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How to Set Up Google Ads for PPC

11 June 2020

PPC, or Pay-Per-Click, is an advertising strategy in which advertisers accrue costs when internet users click their ads.
While this might sound like a counter-productive way of online marketing, it can generate an impressive return on investment.
You can use PPC campaigns to achieve things like increasing sales, generating leads and promoting brand awareness. It can seem a little intimidating at first, but once you have learned the ropes, you can begin running successful advertising campaigns to boost your business.

Why should you set up a PPC campaign in the first place?

One of the most significant benefits of PPC is how quick it is to get up and running and seeing results. This is where it differs to SEO, as PPC can often deliver more instantaneous results. However, your digital marketing efforts are usually best when both strategies are used alongside each other, so keep this in mind.
There are a lot of different ad formats to choose from, and you have control over your budget and who you are trying to target. This is perfect for helping the right people to find you at the right time, and you don’t have to spend a fortune to start seeing results.

Watch our recent PPC webinar to find out more about Google Adwords.

How to set up a Google Ads account

In order to advertise on the Google Ads platform, you will need to have access to a Google Account. If you already use services such as Gmail, you can use this email address to sign in.
You may be prompted with the question ‘What’s your main advertising goal?’. Your goals can include getting more calls, more website sales or sign-ups, or encouraging more people to visit your physical location. Once you have chosen this, you will be asked to create a campaign. You can skip this, and do it later once you are more familiar with the platform.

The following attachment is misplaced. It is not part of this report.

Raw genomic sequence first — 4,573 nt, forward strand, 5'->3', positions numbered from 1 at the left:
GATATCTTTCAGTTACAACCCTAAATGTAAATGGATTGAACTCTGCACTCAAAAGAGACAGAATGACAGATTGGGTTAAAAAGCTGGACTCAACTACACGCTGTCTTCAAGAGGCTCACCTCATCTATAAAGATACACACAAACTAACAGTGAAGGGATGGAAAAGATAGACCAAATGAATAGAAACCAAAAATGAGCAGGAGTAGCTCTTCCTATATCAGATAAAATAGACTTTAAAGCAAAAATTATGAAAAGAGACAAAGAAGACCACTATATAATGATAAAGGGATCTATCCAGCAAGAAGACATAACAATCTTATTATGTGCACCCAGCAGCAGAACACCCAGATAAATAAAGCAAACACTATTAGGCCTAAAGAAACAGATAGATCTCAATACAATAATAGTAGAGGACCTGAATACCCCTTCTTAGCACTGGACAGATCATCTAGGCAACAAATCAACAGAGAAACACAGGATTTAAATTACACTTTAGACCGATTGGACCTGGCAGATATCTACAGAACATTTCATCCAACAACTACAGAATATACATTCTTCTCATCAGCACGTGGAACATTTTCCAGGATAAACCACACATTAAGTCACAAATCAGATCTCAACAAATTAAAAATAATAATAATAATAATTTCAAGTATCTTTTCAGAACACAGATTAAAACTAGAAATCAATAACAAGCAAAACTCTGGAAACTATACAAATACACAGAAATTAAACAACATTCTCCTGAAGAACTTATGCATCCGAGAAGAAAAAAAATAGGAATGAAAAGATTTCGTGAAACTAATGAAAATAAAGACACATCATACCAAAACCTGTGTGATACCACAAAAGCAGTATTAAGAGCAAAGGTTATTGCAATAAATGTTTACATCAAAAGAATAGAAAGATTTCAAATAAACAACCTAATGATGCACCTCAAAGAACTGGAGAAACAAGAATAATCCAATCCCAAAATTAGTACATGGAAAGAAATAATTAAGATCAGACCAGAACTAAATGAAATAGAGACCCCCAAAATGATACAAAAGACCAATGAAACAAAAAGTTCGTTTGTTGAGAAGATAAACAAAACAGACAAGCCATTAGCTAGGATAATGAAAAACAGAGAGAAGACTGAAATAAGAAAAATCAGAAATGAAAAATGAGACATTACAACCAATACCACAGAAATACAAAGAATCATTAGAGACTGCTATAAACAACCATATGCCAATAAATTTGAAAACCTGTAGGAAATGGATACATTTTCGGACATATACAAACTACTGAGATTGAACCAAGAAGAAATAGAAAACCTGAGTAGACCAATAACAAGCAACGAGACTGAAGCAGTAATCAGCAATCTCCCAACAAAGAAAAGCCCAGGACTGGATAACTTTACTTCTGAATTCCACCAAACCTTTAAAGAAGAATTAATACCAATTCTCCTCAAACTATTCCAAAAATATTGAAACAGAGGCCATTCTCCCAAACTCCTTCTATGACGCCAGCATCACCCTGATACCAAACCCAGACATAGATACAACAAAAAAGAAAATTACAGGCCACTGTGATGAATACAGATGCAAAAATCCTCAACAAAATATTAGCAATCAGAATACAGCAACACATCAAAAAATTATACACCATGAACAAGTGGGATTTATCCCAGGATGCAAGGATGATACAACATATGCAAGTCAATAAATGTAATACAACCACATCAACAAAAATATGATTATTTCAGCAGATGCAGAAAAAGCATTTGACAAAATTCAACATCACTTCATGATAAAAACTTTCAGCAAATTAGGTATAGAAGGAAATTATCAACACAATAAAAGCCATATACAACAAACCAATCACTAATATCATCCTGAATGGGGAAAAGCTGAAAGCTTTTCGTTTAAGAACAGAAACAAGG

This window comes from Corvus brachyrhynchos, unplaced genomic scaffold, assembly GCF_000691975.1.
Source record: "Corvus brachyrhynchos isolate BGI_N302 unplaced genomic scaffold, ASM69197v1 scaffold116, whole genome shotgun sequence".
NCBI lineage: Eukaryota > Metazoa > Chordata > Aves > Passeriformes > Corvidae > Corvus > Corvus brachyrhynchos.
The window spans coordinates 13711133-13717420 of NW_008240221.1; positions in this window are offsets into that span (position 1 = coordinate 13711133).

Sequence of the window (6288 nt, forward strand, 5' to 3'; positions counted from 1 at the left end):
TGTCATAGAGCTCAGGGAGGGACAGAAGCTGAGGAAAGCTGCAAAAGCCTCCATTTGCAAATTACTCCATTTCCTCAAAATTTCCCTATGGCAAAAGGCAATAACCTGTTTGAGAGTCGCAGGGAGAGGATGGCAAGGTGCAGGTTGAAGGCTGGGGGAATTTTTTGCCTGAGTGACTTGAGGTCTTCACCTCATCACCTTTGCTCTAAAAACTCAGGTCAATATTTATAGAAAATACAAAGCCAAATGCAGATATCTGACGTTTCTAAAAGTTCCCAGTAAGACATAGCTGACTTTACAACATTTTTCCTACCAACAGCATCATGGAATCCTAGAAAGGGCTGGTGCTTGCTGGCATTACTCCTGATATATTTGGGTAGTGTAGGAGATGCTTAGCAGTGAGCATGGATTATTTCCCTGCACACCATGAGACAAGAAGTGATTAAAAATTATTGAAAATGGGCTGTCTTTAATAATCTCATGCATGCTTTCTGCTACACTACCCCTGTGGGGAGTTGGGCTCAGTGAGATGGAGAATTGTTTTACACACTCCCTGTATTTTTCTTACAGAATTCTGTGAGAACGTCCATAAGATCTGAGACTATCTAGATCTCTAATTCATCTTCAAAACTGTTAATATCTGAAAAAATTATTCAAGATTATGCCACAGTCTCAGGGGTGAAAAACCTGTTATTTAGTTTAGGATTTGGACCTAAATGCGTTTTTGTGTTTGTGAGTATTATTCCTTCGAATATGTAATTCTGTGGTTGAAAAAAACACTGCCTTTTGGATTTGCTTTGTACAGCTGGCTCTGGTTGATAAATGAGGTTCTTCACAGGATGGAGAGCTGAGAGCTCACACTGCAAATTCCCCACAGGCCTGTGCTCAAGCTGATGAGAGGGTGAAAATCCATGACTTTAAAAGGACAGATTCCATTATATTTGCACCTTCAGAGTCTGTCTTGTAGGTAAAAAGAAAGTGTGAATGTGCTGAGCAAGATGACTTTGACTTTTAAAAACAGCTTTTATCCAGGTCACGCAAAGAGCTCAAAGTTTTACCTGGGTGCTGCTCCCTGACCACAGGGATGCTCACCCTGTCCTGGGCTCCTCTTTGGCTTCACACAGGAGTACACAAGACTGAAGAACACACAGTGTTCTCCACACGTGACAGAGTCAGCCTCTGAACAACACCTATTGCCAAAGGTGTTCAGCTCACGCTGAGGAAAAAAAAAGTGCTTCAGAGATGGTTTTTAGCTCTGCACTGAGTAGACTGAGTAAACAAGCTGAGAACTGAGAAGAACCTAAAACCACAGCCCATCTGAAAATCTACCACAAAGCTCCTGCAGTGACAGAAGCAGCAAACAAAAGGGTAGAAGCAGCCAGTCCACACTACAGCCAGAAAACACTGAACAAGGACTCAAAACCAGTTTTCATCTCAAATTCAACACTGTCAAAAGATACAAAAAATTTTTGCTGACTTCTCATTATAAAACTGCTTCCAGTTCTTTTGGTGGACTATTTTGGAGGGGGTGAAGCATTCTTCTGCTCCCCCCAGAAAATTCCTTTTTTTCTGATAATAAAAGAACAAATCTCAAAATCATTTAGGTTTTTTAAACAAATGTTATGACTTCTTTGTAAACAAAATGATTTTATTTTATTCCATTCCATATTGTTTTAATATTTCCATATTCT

The set-up process will then ask for your business information. It is important to remember you cannot edit this later, so make sure the information is correct.

Understanding your account structure

PPC account mock up
Firstly, you should consider creating a PPC keyword list; this is the foundation of any PPC campaign. Consider the core phrases that describe your business, and what a potential customer may search if they are looking for your product or service. You can also use a variety of keyword research tools to help you get started.
When it comes to setting up a campaign, advertisers generally begin by choosing keyword themes to segment different ad groups. You select your overall theme, before drilling down into subcategories known as ad groups. Each ad group can include a variation of themed keywords.
In your campaign, you can assign something known as a match type to each keyword; this defines the queries for which ads will show. There are seven types:
  • Exact – query must be typed in exactly
  • Exact (close variant) – as above, but can include misspellings
  • Phrase – query must be typed in the correct order
  • Phrase (close variant) – as above, but can consist of misspellings
  • Broad – query can be typed in any order and will also potentially show ads for similar searches
  • Modified Broad – query can be typed in any order but must include terms that contain a plus sign
  • Broad (Session-Based) – takes into account other queries from that user’s search session
You can also include negative keywords, which will help to remove any traffic that is not relevant.
There are several different types of ads to choose from. Search Network is the most common, which is keyword-based advertising whereby searchers type in queries on the likes of google.com.
Display Network consists of websites that agree to show Google text, image and video ads. They are shown within the site’s content and work through the audience and demographic targeting.
There are also Product Listing Ads that are created through Shopping campaigns created in Google Ads.

Writing your PPC ads

Character limits restrict PPC ads, so you must be concise and engaging. Headlines have a character limit of 30, while descriptions have a limit of 90 characters.
Expanded ads require three headlines and two descriptions, while responsive ads require 15 headlines and four descriptions.
It is essential to consider what page on your website you want the ad to send the user to. Landing page mapping can help you to decide which ad groups should go to which page in order to achieve the best results.

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